Due to the prominence of the enslaver who sought the return of his human property, this advertisement has been transcribed and made widely available by the National Archives. The presentation includes the complete text, but not an image, of the advertisement. Other content from the September 14 edition of Purdie and Dixon’s Virginia Gazette, including an advertisement for “sundry SLAVES” to the right of Jefferson’s notice, remains inaccessible via digital surrogates. Other extant copies may be much more legible, but readers who rely on digitized sources do not have ready access to those. Digitization of historical sources helps to tell a more complete story of the past, but the digitization does not necessarily make any source readily accessible.

September 13

What was advertised in a colonial American newspaper 250 years ago today?

Sep 13 - 9:13:1769 South-Carolina and American General Gazette
South-Carolina and American General Gazette (September 13, 1769).

“JAMES OLIPHANT, JEWELLER.”

When he moved to a new location in September 1769, jeweler James Oliphant ran an advertisement in the South-Carolina and American General Gazette to inform prospective customers where to find him. In marketing his wares to consumers in Charleston, he provided a catalog of several services provided by colonial jewelers. In addition to making and selling jewelry, Oliphant “engraves and enamels a variety of patterns of motto rings and lockets, forms hair for them into cyphers, sprigs, flowers, trees, knots or another device.” He also “engraves coats of arms upon seals, plate,” and other items. As he listed these services he advanced some of the most common appeals in eighteenth-century advertisements. Clients acquired “the newest fashions” at his shop “upon the most reasonable terms.” Oliphant used fashion and price to encourage conspicuous consumption among “his friends and customers.”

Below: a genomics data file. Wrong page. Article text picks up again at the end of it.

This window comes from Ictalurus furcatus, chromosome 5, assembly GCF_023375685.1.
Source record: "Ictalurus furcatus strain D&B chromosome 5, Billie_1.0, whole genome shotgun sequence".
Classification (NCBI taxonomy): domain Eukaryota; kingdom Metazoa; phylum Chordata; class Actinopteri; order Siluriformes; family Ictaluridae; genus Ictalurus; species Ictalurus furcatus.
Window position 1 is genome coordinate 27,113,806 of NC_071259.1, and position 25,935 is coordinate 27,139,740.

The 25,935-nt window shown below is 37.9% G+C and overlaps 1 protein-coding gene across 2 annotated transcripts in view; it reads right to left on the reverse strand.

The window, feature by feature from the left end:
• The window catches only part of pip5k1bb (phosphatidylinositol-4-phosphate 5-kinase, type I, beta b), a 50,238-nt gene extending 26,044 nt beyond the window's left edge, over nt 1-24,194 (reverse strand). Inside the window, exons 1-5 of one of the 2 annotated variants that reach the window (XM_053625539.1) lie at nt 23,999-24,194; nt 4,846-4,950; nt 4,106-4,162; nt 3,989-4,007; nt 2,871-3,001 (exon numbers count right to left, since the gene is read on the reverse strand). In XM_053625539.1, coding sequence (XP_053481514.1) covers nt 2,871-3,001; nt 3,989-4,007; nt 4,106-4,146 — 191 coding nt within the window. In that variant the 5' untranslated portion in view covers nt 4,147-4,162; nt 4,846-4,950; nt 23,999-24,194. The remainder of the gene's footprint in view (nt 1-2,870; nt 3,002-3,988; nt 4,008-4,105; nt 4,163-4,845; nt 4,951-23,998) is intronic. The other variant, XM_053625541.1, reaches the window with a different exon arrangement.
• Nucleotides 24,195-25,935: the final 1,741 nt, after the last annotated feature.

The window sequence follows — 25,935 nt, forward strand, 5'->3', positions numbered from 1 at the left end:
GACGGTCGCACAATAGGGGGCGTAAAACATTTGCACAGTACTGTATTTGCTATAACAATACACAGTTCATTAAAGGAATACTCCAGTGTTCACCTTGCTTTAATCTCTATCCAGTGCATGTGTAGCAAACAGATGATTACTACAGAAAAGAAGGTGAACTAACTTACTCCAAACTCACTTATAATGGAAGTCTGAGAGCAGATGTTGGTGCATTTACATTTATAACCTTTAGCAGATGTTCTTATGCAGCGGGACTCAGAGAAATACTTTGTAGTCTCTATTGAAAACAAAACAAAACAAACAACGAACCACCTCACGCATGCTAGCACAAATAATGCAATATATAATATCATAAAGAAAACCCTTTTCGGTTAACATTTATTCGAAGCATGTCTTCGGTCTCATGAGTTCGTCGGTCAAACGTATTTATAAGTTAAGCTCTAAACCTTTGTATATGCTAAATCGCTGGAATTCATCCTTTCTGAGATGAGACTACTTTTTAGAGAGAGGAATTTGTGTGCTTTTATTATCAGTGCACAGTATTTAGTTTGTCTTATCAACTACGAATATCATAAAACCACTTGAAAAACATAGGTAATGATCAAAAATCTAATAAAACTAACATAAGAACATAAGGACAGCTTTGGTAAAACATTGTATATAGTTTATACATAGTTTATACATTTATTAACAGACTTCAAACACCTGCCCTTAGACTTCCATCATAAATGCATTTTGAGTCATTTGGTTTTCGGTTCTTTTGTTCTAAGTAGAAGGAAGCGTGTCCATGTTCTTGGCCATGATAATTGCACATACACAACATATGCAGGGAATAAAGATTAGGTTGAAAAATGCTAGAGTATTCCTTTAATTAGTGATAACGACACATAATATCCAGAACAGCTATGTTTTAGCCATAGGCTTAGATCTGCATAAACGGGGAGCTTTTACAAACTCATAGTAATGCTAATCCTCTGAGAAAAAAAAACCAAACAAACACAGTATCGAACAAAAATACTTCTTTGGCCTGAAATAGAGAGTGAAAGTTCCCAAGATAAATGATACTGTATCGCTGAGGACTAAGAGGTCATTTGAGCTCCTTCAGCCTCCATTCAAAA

While Oliphant’s advertisement gave an overview of the jewelry made and sold in his shop, it did not necessary reveal the contributions of every worker who labored there. Oliphant took credit for all items produced in his shop, but he may have had enslaved assistants who crafted “the newest fashions” and made it possible for him to charge “the most reasonable terms.” Another advertisement in the same issue of the South-Carolina and American General Gazette indicated that was the case for jeweler John-Paul Grimke. In a lengthy notice, Grimke announced his plans to retire. He scheduled an auction to liquidate his jewels, plate, watches, and other merchandise … as well as two “NEGRO BOYS” who worked in his shop. The two had been “brought up to the Jewellers Trade” and possessed many skills. They could “make Gold Rings and Buttons, engrave them very neatly, and do many other kinds of work.” Grimke offered a one-month trial period for prospective buyers who wished to assess their skills.